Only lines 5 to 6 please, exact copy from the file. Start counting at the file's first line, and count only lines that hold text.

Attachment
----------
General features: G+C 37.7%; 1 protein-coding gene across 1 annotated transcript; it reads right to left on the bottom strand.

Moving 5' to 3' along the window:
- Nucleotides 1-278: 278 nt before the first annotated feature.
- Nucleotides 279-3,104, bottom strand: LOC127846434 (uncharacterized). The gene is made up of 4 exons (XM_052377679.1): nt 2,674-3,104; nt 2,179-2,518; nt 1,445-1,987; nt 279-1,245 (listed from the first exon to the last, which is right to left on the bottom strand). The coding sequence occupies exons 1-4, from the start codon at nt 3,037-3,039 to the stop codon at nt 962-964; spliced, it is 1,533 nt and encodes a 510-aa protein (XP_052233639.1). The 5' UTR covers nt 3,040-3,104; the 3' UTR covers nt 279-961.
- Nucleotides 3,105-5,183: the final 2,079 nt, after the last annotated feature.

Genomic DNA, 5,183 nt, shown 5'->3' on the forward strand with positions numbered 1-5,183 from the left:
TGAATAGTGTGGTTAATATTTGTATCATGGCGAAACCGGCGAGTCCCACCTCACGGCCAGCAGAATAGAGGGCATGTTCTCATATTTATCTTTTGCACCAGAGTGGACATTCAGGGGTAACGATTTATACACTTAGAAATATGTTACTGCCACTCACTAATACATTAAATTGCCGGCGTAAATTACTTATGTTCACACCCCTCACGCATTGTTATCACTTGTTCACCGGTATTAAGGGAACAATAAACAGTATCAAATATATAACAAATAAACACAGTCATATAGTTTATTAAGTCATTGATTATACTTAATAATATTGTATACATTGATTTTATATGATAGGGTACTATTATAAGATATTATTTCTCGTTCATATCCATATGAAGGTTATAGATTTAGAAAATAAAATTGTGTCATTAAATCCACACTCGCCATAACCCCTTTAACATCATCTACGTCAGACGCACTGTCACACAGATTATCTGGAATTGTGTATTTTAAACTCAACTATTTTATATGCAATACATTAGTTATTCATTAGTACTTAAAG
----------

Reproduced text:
- Nucleotides 3,105-5,183: the final 2,079 nt, after the last annotated feature.

Genomic DNA, 5,183 nt, shown 5'->3' on the forward strand with positions numbered 1-5,183 from the left: